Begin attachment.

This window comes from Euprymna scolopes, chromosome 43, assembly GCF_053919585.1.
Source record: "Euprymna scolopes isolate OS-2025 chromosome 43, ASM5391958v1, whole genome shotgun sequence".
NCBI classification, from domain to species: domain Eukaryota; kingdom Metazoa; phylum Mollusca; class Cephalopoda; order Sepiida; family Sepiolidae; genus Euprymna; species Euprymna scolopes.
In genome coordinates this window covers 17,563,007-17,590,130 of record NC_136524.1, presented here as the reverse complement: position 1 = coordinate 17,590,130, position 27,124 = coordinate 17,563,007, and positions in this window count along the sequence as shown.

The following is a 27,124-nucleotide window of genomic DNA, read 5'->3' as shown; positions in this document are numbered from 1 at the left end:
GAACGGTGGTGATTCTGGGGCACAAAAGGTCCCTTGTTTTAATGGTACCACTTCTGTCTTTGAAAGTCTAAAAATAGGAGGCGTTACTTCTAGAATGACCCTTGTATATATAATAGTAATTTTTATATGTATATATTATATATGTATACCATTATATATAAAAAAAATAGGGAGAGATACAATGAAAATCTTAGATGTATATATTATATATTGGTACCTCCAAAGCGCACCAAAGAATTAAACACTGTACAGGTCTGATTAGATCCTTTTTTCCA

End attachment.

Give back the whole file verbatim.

This window comes from Euprymna scolopes, chromosome 43, assembly GCF_053919585.1.
Source record: "Euprymna scolopes isolate OS-2025 chromosome 43, ASM5391958v1, whole genome shotgun sequence".
NCBI classification, from domain to species: domain Eukaryota; kingdom Metazoa; phylum Mollusca; class Cephalopoda; order Sepiida; family Sepiolidae; genus Euprymna; species Euprymna scolopes.
In genome coordinates this window covers 17,563,007-17,590,130 of record NC_136524.1, presented here as the reverse complement: position 1 = coordinate 17,590,130, position 27,124 = coordinate 17,563,007, and positions in this window count along the sequence as shown.

The following is a 27,124-nucleotide window of genomic DNA, read 5'->3' as shown; positions in this document are numbered from 1 at the left end:
GAACGGTGGTGATTCTGGGGCACAAAAGGTCCCTTGTTTTAATGGTACCACTTCTGTCTTTGAAAGTCTAAAAATAGGAGGCGTTACTTCTAGAATGACCCTTGTATATATAATAGTAATTTTTATATGTATATATTATATATGTATACCATTATATATAAAAAAAATAGGGAGAGATACAATGAAAATCTTAGATGTATATATTATATATTGGTACCTCCAAAGCGCACCAAAGAATTAAACACTGTACAGGTCTGATTAGATCCTTTTTTCCA